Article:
2 County Commissioners see eye-to-eye and approve landfill rules due to public outpouring; change the balance of power

The Cincinnati Post

Commissioners Driehaus and Dumas see eye to eye on rules for solid waste; pass resolutionHamilton County BoCC, via YouTube

Commissioners Driehaus and Dumas see eye to eye on the need for rules for Rumpke. For the first-time ever, they passed a rule to regulate the solid waste industry at a cram-packed meeting with overflow crowds in the chamber's ante. The rule gives commissioners veto power over the Ohio EPA to decide if any disposal facility is "constructed, modified, expanded, or operated" in the county. It also sets criteria under which the commissioners can deny a facility, such as impact on: property values, odors, litter, local jurisdictions, and recreational activities in the area. (Starting at page 8 of the "rule" link.)

For over 20 years, most of the counties surrounding Hamilton County have passed rules or have a "siting strategy" that requires a review of the criteria they established locally. The passage of this rule puts the county on a level playing field with our neighboring counties when it comes to waste disposal standards. The failure to create rules or a siting strategy has made Hamilton County the dumping ground for all trash in the region. Over half of all trash hauled into "Mt. Rumpke" comes from outside Hamilton County despite each county-district being required to provide for their own waste disposal. Mt. Rumpke has about 30 years of disposal life left. If surrounding counties managed their own garbage, we'd have more than 60 years of disposal needs met for county residents.

Reece voted against the new rule. She opposed it citing Prosecutor Joe Deters' "threatening" assertion, as Dumas portrayed it in the meeting, that the county will incur "very, very costly" litigation and the commissioners were acting at their "own peril" if they pass the rule. Dumas and Driehaus, both, recognized the threat as a mere delay tactic. Reece felt she didn't have enough information to vote for the rule, but made it clear, she was not intending to "stand in their way," that the other commissioners had more experience in office. Reece's fear, given Deters' comments, was the county might be feeding into the old adage, "The lawyers get paid and the community gets played." (Given her comments, she probably should have abstained her vote rather than vote "no".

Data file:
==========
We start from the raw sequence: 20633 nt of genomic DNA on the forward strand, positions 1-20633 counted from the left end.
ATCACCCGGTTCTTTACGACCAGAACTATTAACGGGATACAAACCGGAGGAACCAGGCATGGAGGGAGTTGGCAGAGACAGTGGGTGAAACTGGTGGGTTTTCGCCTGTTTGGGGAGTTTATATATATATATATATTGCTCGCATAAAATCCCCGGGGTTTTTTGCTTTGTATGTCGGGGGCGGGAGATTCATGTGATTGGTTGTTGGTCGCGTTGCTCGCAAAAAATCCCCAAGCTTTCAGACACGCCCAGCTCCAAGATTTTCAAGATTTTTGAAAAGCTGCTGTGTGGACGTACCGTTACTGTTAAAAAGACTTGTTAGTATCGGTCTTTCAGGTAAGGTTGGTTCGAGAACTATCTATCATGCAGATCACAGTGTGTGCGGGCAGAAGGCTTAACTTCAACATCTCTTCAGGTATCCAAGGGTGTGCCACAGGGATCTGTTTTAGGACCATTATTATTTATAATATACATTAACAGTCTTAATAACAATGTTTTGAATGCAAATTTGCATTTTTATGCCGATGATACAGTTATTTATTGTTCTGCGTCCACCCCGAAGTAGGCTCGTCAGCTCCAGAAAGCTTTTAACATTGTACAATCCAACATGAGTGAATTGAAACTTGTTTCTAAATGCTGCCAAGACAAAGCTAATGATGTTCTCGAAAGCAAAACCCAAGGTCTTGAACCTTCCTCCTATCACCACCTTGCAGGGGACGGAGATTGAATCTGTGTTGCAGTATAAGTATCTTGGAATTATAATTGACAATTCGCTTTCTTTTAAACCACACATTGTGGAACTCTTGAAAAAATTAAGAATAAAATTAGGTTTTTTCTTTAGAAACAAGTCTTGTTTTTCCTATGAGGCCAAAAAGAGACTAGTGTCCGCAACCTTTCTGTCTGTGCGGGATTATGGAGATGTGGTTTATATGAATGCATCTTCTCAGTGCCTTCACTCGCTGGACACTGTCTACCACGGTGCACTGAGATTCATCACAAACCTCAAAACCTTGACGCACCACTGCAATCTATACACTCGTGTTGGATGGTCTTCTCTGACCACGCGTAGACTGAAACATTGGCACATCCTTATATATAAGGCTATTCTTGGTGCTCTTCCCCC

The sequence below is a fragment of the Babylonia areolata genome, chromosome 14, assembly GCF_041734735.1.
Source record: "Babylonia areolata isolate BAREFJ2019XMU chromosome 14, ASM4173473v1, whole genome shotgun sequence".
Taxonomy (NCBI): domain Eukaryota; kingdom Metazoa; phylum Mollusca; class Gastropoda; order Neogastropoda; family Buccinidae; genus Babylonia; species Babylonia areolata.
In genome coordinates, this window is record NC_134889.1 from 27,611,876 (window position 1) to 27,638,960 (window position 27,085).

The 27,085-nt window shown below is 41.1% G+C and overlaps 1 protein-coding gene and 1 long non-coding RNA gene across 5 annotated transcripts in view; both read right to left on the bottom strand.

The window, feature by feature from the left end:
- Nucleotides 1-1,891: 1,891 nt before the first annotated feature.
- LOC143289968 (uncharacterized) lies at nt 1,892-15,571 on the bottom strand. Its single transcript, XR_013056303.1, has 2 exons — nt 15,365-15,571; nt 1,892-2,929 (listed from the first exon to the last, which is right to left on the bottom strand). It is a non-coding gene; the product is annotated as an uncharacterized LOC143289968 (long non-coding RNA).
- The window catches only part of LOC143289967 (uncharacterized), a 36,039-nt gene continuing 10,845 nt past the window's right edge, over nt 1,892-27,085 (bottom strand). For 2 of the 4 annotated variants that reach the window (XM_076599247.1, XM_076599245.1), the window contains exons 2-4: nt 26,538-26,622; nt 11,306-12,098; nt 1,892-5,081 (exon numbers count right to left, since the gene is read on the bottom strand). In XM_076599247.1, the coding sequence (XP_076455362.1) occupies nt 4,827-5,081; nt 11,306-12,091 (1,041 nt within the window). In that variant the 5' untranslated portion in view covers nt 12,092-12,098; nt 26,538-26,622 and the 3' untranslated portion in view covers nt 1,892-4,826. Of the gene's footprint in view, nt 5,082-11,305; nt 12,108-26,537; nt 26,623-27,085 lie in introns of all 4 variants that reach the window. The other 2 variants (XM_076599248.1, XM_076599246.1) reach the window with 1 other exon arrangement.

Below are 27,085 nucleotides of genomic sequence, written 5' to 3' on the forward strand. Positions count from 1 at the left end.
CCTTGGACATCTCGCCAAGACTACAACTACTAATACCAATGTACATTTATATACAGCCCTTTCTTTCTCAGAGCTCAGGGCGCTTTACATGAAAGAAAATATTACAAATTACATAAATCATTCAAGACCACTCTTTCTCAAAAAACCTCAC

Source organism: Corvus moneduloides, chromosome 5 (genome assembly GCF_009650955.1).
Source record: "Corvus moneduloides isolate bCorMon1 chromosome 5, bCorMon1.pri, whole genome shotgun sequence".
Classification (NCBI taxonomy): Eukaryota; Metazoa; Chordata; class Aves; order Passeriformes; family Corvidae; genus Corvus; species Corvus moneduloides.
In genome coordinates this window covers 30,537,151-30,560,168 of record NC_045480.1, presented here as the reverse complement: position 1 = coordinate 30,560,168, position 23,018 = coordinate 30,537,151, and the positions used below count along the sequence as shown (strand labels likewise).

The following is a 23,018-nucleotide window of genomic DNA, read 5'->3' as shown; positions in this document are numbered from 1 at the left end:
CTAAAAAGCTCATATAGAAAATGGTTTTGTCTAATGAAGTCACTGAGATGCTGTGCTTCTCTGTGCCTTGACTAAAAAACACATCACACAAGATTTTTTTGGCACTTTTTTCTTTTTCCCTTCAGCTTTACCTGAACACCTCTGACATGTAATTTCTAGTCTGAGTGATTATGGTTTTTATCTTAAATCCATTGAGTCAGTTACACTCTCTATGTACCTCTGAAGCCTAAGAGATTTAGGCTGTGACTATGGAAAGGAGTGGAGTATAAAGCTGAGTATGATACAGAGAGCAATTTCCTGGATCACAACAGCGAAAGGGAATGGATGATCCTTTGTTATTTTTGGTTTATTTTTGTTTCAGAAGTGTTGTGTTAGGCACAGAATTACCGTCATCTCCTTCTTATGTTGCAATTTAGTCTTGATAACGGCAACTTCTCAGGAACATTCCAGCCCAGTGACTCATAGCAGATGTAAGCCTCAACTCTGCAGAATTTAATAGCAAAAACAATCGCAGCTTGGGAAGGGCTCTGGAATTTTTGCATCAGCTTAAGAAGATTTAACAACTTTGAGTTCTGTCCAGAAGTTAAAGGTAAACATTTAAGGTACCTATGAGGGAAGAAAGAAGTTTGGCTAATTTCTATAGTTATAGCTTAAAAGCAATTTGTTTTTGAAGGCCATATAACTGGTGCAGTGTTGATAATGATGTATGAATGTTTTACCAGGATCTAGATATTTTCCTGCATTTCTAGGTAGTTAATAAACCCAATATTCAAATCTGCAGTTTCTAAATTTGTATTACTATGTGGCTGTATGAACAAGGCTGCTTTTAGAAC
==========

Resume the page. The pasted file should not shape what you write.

Since Rumpke has a monopoly in the region, Rumpke feels like its operations are the target of the rule and - of course, they are. They are the sole landfill and hauler in the county - in the region, in fact. Rumpke has repeatedly alluded to suing the county if they exercise their power at this time. Rumpke uses the threat of litigation as intimidation. It usually works.

Except, about a dozen people came out to speak at the commissioners meeting promoting the resolution to adopt rules: Oxbow, Inc., Sierra Club, the League of Women Voters, Rivers Unlimted, and Child Advocacy for Rights & Equity, Inc., (C.A.R.E.) who proposed the initiative to adopt rules back in April. The commissioners received hundreds of letters and emails. And several political jurisdictions pledged support for the rule-making via letter. Six such jurisdictions passed formal motions: the cities of Cleves, Harrison, and Mt. Healthy and Crosby, Harrison and Miami Townships.

Driehaus is the chair of the Solid Waste Policy Committee which fielded C.A.R.E.'s proposal. For over 6 months, the Solid Waste Manager and the prosecutor's office insisted there was no such provision in the law for the commissioners to adopt and enforce rules pertaining to garbage handling.

After waiting for several months for the county prosecutor's office to issue an opinion on the breadth and scope of the commissioners' authority, for naught, C.A.R.E. introduced their own legal opinions. In mid-September, C.A.R.E. produced court cases (ClarkCo the precedent case in Ohio) wherein the courts opined that the county districts clearly had authority to pass rules and specified the limits to such authority. The director of C.A.R.E. told the Policy Committee during a meeting, "Don't listen to her (pointing her finger at Michelle Balz, the program manager). Don't listen to me, I'm not a lawyer. Don't even listen to the county prosecutor (again, pointing her finger, this time at the county assistant prosecutor, Nee Fong Chin). Listen to what the Federal District Court and three judges on the Ohio Appellate Court have said." She then proceeded to quote the decisions verbatim.

Before the meeting ended, 5 of 6 voting members present took the issue around the prosecutor's office and forward. The agreed to seek outside legal counsel that is an expert in the field and they formed a subcommittee on behalf of the county commissioners to explore the scope of their powers and to propose rules to be forwarded to the county commissioners for adoption.

Today, Driehaus and Dumas adopted the first rule in county history against the advice of the county prosecutors office. C.A.R.E. said at the meeting, "There is no doubt that with any other board, this rule would not be up for a vote." Dumas and Driehaus saw eye to eye on the matter and went against the prosecutor's unsolicited opinion, but with overwhelming support from nonprofits, political jurisdictions within the county, and the outpouring of public support.

Dumas commented on her position regarding the opposition from the prosecutor, "I need to do the right thing and the right thing is to pass these rules."

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